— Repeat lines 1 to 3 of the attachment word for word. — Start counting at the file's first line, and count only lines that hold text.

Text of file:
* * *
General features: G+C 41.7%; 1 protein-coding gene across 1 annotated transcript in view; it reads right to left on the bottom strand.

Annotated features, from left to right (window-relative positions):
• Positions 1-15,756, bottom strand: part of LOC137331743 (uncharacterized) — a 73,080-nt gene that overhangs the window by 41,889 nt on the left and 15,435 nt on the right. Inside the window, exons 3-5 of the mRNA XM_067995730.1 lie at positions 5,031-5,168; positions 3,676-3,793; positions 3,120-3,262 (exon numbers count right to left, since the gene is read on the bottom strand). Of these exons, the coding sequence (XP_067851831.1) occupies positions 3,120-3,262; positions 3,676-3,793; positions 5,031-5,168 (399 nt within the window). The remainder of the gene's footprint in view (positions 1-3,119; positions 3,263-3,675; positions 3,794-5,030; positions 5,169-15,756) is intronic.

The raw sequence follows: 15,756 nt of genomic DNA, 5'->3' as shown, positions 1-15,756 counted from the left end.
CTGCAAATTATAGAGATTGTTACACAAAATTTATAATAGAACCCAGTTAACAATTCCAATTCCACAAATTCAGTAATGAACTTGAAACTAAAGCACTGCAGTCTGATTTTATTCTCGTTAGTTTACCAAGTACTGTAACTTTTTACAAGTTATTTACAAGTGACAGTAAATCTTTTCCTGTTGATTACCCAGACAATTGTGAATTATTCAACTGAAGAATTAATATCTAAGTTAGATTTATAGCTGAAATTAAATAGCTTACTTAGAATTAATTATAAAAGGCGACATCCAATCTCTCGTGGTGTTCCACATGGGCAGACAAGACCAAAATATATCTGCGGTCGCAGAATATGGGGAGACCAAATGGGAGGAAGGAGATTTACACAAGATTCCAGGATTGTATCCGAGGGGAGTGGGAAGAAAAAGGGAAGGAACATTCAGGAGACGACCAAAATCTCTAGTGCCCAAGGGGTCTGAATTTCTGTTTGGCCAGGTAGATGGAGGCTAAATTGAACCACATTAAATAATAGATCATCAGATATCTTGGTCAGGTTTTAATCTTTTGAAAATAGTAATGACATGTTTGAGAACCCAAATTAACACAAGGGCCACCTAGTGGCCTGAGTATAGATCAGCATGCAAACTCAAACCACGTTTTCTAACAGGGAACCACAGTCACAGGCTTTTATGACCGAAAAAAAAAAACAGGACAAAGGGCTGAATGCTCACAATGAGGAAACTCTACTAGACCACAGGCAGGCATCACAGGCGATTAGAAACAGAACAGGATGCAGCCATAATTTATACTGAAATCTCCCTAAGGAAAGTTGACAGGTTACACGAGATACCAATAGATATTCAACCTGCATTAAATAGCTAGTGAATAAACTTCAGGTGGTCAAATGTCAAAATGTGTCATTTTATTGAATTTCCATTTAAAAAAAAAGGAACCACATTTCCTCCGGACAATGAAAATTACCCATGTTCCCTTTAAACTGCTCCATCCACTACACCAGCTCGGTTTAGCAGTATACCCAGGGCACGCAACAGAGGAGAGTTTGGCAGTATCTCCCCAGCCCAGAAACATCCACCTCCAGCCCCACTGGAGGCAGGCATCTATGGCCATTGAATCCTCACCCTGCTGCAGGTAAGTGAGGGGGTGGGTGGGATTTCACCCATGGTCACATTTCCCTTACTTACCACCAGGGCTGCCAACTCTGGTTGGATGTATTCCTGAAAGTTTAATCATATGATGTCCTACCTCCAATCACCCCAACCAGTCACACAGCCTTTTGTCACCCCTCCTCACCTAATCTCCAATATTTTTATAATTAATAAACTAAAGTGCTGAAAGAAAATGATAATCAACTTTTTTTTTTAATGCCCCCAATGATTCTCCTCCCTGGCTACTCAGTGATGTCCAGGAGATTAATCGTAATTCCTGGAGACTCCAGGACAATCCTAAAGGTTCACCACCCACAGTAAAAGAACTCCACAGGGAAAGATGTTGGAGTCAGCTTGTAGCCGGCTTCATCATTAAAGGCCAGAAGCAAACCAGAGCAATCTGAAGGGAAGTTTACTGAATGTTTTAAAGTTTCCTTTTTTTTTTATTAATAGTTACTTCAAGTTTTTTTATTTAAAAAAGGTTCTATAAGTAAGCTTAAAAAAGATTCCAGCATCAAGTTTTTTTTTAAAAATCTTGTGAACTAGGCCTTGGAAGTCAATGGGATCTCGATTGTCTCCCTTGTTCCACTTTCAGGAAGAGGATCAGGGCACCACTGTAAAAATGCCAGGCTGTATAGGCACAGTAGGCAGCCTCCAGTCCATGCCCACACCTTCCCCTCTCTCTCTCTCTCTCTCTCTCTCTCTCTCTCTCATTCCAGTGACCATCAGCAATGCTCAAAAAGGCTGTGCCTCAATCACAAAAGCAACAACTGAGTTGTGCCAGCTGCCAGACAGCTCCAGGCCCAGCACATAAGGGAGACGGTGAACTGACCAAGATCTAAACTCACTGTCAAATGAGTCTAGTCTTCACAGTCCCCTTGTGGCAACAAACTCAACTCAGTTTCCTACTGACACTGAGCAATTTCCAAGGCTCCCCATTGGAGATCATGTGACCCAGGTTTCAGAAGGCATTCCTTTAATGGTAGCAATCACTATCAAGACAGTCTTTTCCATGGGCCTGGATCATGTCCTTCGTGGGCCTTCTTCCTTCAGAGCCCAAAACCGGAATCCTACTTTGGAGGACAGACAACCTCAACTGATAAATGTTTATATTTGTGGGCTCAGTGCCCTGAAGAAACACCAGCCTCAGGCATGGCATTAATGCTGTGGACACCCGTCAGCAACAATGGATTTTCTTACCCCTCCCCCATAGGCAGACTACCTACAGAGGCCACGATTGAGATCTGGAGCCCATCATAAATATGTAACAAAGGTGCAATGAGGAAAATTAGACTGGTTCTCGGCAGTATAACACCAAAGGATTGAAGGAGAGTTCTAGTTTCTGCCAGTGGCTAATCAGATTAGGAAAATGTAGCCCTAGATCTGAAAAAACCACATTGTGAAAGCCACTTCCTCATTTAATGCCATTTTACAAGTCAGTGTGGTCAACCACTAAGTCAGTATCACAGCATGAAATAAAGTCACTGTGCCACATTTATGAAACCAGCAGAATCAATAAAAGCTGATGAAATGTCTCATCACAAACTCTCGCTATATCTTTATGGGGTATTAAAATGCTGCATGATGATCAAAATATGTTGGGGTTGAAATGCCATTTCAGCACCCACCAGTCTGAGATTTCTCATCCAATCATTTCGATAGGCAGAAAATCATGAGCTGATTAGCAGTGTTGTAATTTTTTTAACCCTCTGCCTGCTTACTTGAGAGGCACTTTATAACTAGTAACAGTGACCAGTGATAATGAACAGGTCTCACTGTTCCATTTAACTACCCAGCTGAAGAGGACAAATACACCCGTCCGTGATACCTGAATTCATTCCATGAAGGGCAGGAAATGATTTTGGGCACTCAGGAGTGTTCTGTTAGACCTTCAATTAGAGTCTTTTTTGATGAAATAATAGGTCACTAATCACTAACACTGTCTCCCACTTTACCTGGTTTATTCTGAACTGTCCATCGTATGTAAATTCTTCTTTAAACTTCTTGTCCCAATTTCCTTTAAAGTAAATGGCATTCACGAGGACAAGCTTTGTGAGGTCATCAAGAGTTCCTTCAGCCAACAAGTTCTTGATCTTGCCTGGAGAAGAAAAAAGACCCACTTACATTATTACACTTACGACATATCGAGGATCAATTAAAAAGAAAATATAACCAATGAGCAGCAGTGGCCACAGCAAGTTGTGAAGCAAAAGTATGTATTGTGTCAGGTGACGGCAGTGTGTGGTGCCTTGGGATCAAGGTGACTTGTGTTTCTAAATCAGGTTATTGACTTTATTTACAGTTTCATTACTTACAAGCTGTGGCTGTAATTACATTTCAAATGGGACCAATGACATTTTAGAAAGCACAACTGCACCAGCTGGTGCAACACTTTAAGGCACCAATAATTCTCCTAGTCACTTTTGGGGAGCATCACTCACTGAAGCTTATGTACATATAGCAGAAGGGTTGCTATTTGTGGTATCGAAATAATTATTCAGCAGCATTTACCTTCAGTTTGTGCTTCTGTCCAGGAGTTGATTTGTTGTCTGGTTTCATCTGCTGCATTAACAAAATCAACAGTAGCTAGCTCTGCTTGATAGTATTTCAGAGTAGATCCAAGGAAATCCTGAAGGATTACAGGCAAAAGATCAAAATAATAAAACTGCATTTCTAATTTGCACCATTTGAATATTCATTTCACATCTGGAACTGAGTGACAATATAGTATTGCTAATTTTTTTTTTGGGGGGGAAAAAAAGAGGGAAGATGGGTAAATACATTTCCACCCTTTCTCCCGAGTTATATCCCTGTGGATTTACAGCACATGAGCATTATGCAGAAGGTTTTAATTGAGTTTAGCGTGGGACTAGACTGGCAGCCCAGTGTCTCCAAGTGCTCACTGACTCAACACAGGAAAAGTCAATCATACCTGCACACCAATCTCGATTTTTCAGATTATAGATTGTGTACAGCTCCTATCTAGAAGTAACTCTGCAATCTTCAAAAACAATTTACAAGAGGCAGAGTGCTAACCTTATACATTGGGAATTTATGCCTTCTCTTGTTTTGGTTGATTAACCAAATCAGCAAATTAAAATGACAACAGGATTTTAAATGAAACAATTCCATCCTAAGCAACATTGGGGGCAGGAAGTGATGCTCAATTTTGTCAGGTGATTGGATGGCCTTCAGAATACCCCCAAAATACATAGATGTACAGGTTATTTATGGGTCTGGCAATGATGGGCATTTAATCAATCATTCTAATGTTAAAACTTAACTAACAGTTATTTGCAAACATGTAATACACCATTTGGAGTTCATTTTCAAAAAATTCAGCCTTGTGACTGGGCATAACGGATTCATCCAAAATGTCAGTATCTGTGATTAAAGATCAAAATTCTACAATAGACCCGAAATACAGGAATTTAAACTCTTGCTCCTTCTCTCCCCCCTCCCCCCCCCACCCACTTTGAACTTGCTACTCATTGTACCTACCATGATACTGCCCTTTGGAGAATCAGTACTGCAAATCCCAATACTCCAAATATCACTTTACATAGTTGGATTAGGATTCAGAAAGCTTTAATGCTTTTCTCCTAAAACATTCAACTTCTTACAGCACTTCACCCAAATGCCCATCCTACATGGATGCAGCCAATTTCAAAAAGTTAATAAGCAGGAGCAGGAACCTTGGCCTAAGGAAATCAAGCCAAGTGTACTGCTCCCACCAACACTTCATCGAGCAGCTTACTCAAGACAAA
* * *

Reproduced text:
General features: G+C 41.7%; 1 protein-coding gene across 1 annotated transcript in view; it reads right to left on the bottom strand.

Annotated features, from left to right (window-relative positions):
• Positions 1-15,756, bottom strand: part of LOC137331743 (uncharacterized) — a 73,080-nt gene that overhangs the window by 41,889 nt on the left and 15,435 nt on the right. Inside the window, exons 3-5 of the mRNA XM_067995730.1 lie at positions 5,031-5,168; positions 3,676-3,793; positions 3,120-3,262 (exon numbers count right to left, since the gene is read on the bottom strand). Of these exons, the coding sequence (XP_067851831.1) occupies positions 3,120-3,262; positions 3,676-3,793; positions 5,031-5,168 (399 nt within the window). The remainder of the gene's footprint in view (positions 1-3,119; positions 3,263-3,675; positions 3,794-5,030; positions 5,169-15,756) is intronic.